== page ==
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Chapter Five 1999 Post-Elections Period - Leicester Research ...

Chapter Five 1999 Post-Elections Period - Leicester Research ...

243 model to frame

243 model to frame national issues. The same can be noted of the Chronicle. Rob Jamieson had been a pro-democracy activist between 1992 and 1994. He had links with the pro- democracy movements before they became political parties. After the election of 1994, it is only to be expected that for some time, the Chronicle continued to see things through the prism of the UDF. 8.1.2 Opposition Journalism The “opposition” model of journalism, as conceptualised by Chimombo and Chimombo (1996) and Chuma (2007) (see chapter 3), was extensively employed by the MCP controlled BNL newspapers in the 1994 and 1999 case studies. In the 1999 case study, the Chronicle had changed editorial policy shifting from “government” to “opposition” model. The position of the “opposition” form of journalism closely mirrored that of the MCP MPs in the National Assembly. For example, in the framing of the Unity Frame in 1999, the BNL newspapers took a position that basically blamed the ideology of multiparty politics and the UDF for lack of national unity. This was the exact position expressed by the MCP/AFORD alliance MPs in the National Assembly. In the Leadership Frame, the BNL newspapers blamed the UDF‟s leadership for lacking in unify abilities and attempting to marginalise the MCP in national politics. In essence, the ruling UDF was blamed for everything that was wrong with the country. The future of the nation was located away from the UDF. In fact, the BNL newspapers argued that only the opposition could take Malawi to a better future. In 1999, the Chronicle joined the BNL newspapers in using opposition journalism as a way of framing national political issues. The Unity Frame basically blamed the UDF for failing to act in a unifying manner. It blamed the UDF leadership for using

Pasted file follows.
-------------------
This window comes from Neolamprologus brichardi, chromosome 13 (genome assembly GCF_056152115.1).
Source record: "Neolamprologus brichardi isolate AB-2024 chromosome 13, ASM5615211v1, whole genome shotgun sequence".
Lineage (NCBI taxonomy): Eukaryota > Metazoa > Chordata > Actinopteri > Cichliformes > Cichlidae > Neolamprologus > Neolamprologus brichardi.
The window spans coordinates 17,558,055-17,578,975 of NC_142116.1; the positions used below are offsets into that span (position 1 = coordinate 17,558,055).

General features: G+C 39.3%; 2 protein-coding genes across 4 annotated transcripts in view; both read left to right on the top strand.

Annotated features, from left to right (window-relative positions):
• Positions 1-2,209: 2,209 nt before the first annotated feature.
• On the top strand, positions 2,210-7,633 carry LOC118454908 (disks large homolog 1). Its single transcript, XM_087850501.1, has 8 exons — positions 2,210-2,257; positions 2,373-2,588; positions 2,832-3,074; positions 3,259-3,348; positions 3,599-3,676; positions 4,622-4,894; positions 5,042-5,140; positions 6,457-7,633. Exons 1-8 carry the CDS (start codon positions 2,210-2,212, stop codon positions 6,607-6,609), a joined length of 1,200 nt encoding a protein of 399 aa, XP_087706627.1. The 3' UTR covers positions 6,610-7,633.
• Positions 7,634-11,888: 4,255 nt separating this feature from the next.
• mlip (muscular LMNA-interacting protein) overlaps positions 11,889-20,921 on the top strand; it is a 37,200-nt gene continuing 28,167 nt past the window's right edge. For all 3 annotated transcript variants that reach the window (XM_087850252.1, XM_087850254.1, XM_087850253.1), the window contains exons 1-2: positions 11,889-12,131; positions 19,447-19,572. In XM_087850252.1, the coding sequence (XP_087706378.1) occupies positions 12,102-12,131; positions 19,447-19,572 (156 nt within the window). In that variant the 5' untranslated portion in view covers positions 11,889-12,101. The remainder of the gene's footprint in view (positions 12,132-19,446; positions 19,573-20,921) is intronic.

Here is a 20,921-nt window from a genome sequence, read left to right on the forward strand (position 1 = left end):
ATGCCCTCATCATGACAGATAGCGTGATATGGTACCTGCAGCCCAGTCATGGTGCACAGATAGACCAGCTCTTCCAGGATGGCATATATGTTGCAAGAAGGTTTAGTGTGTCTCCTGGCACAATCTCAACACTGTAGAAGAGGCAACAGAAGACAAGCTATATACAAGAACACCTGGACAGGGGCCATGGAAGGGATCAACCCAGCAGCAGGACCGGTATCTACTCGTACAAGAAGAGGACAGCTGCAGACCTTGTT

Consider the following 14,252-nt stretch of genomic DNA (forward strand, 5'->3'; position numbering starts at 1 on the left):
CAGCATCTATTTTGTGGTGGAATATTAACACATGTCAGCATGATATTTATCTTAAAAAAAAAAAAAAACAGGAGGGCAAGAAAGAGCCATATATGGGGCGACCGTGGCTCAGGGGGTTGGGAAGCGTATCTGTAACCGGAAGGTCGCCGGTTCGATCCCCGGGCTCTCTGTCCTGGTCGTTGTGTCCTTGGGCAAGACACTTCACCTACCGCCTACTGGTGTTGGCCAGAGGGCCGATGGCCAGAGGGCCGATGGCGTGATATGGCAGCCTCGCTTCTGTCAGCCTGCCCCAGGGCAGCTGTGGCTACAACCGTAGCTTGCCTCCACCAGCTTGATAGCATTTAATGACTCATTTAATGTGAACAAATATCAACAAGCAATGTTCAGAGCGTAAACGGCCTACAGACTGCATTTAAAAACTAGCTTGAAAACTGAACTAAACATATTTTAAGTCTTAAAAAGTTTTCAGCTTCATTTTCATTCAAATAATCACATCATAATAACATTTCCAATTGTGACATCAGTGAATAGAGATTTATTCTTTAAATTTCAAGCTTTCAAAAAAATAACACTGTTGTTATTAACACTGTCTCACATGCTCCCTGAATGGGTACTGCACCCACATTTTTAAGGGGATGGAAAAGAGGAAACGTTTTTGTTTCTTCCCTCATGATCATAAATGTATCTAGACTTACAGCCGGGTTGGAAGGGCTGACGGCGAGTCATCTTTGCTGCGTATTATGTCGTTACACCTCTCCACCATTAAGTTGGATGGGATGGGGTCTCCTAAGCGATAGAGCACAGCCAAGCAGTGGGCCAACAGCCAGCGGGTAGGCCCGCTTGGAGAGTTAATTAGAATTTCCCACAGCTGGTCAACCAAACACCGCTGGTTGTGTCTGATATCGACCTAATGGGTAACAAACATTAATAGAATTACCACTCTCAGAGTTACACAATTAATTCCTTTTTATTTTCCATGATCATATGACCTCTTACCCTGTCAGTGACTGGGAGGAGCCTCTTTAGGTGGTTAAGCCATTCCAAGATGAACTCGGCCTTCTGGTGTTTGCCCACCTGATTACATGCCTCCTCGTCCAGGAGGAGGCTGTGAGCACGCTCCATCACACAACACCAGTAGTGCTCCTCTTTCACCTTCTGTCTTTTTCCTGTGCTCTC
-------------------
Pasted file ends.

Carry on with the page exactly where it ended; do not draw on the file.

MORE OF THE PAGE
244 divisive rhetoric when celebrating their victory in the 1999 election. The Electoral Process Frame was even harsher in its criticism of the UDF. The newspapers accused the UDF of conspiring with the MEC to defraud Malawians at the polls. In essence, the Chronicle and the BNL newspapers found the UDF guilty for causing all the problems in the post election period. Further, the newspapers accused the UDF of lacking a plan to solve these problems. Indeed, as in the 1994 case study, the future of the nation was seen to be with the opposition while the UDF was portrayed as simply interested in staying in power even at the expense of democracy. In short, as chapter four and five has demonstrated, these newspapers took their cues from the opposition leaders both inside and outside parliament. The ownership factor cannot be dismissed at all here. The BNL newspapers belonged to Dr. Hastings Kamuzu Banda, president of the MCP. Further, the board at the controlling company, the Blantyre Print and Publishing Company Ltd, was chaired by John Tembo who was the Treasurer-General of the MCP. It is not surprising that in 1994 and 1999 the BNL newspapers could adopt the “opposition” journalism model. Rob Jamieson‟s disillusionment with the UDF‟s record on freedom of expression seems to have driven the Chronicle towards a more opposition form of editorial line. As Cammack (2000) notes, Jamieson was clearly at odds with the UDF by the time of the 1999 elections. 8.1.3 “National interest” Journalism The third category of the press was the “national interest” journalism, as observed in the 2004 case study across all the newspapers and conceptualised by Chuma (2007) and Chimombo and Chimombo (1996) (See chapter 3). The model of journalism attempted to analyse national issues beyond the mirror opposites of the “opposition” and “government” journalism models. Even though, the newspapers generally supported the

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